How High Schools Stifle Student Entrepreneurship
High school students are our most underutilized creative resource. Unlock their talents, and we’ll unlock innovative solutions to all kinds of challenges.
While high school students have the reputation for being consumed by their smartphones and social media, their creativity and ambition is often overlooked.
According to research conducted by Millennial Branding and Internships.com, 72% of high school students want to start their own business someday. In today’s economy, starting a business as a student is easier than ever. Without writing a single line of code, you can create a professional website and start selling your product online in just a few hours. And, with the popularity of social media and other free marketing channels, the barriers to entry are incredibly low.
So, if students are increasingly interested in starting their own businesses and it’s never been easier to launch a company, why do so few students act on their entrepreneurial ambitions?
The answer lies in what occupies more than 10 hours of a student’s day: School.
Students Are BUSY
High school students in the US spend, on average, nearly 7 hours a day at school. Factor in an hour’s worth of extracurricular activities, 3 hours of homework, sports practices or rehearsals, and the recommended 8 hours of sleep, and it’s easy to see why most students don’t have the time or energy to pursue other side projects or businesses. There has to be some time for fun, after all.
Students that make entrepreneurial activities a priority often find themselves walking a tightrope, balancing their schoolwork in one hand and their business in the other, leaving almost no time for other activities.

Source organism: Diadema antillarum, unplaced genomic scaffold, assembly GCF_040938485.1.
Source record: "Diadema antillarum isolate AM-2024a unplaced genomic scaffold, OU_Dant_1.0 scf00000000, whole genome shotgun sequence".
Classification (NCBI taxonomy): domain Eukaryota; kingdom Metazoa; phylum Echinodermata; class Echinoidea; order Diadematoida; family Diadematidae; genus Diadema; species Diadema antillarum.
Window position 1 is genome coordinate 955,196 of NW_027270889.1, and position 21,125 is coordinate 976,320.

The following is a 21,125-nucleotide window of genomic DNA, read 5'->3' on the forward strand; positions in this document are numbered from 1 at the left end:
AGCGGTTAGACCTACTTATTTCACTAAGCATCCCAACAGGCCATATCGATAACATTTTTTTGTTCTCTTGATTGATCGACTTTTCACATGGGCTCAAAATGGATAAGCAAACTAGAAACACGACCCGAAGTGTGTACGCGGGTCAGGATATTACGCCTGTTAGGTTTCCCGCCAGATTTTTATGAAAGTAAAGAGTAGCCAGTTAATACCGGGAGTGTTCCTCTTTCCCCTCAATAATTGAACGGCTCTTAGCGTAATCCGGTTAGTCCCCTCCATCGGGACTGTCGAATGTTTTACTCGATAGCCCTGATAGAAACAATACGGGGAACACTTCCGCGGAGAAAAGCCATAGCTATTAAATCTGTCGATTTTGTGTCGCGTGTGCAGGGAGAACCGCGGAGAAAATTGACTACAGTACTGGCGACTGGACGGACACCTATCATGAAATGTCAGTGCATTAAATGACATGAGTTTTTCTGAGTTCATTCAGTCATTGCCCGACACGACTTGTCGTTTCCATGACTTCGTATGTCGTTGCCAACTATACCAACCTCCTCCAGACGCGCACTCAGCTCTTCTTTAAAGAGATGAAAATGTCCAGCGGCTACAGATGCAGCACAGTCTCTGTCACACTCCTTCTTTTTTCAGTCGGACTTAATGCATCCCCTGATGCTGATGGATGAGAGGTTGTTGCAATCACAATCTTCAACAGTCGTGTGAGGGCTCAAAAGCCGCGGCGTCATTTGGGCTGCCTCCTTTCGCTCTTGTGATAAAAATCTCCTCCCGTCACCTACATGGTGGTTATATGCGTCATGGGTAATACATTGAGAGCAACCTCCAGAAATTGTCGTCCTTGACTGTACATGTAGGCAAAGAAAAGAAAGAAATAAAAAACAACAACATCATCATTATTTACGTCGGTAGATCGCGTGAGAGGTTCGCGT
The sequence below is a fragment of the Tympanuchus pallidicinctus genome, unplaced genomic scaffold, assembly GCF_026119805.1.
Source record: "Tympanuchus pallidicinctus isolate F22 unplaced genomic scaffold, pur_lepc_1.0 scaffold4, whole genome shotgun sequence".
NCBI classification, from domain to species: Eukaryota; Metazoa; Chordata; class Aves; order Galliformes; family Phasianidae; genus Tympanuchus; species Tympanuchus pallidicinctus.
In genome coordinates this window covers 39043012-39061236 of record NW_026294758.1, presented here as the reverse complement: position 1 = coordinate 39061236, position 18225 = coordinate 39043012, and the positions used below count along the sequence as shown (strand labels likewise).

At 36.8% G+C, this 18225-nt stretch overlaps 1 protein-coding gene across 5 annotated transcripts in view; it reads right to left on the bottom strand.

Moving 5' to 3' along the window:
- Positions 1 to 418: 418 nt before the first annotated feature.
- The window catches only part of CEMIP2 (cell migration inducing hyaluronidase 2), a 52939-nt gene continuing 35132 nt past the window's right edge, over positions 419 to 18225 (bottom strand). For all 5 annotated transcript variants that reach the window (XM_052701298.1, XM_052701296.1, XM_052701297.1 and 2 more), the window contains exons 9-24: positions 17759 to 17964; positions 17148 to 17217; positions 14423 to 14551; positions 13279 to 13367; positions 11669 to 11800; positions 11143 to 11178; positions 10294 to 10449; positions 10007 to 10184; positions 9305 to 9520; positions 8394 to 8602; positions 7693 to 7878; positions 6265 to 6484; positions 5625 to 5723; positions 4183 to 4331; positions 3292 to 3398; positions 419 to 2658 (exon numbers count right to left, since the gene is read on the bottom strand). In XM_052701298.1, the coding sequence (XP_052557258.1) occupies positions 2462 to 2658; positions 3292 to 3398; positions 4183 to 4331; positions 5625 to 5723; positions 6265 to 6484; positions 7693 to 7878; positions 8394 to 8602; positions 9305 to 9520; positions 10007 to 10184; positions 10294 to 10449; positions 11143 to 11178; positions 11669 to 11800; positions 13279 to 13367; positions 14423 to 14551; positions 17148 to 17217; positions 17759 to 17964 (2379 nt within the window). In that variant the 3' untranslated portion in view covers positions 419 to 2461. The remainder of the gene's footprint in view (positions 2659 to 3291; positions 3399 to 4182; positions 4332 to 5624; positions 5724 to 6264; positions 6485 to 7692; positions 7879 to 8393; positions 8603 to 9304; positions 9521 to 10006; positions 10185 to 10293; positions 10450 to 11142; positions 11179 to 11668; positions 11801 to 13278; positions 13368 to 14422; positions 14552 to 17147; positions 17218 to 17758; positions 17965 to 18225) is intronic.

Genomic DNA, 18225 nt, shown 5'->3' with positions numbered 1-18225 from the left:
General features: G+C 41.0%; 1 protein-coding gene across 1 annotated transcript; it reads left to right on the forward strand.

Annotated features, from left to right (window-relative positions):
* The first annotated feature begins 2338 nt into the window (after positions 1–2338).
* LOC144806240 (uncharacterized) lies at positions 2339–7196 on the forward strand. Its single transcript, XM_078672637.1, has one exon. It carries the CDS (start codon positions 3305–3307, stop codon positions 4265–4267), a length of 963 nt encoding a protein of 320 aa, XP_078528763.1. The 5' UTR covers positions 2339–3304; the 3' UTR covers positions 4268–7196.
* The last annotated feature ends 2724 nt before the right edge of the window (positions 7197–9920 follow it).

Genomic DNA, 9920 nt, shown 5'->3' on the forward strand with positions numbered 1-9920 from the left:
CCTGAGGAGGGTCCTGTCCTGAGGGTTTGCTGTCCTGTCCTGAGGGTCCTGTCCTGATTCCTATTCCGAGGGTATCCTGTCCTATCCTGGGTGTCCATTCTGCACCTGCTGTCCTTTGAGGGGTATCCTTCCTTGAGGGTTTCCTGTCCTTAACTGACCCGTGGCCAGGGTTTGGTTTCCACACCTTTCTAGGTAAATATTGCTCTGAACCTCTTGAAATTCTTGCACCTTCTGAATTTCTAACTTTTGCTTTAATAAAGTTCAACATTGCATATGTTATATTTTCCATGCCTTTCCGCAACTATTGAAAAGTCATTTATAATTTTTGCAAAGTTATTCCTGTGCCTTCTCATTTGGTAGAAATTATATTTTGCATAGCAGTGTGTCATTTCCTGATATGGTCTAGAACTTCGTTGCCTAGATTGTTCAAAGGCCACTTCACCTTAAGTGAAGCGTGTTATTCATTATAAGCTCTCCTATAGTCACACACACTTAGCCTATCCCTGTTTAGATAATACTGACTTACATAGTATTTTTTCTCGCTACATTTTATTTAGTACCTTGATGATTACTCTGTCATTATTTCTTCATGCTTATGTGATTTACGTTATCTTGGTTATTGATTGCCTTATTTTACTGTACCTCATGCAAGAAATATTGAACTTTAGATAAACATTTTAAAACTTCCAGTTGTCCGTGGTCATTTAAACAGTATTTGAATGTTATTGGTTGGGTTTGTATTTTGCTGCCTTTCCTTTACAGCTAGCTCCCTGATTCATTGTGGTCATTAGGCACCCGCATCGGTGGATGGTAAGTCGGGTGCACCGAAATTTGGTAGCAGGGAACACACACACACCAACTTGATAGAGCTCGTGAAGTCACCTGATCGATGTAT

Most schools today miss out on a huge opportunity to channel students’ creative abilities towards projects that create value for their communities while simultaneously letting students explore areas that interest them.
Here are 3 key issues that prevent schools from nurturing their students’ entrepreneurial ambitions:
1. Emphasis on G/T and AP courses
At the end of the day, schools are evaluated on several standardized metrics, including average SAT/ACT stores and the number of students who enroll in AP courses to name a few. Plus, with top colleges looking for students to take challenging course loads full of AP classes, it’s difficult for high-achieving students to opt for a business course as an elective when their peers are choosing to take additional AP classes.
When I was in high school, this pressure to fill your schedule with as many AP courses as possible was very real. While I took business electives my junior and senior years, my other friends at the top of the class were taking AP Biology, AP Economics, or AP European History. I felt like I was falling behind in class rank, and I was. But, I started to learn about things that interested me so much more than the components of a cell or 16th century Renaissance art.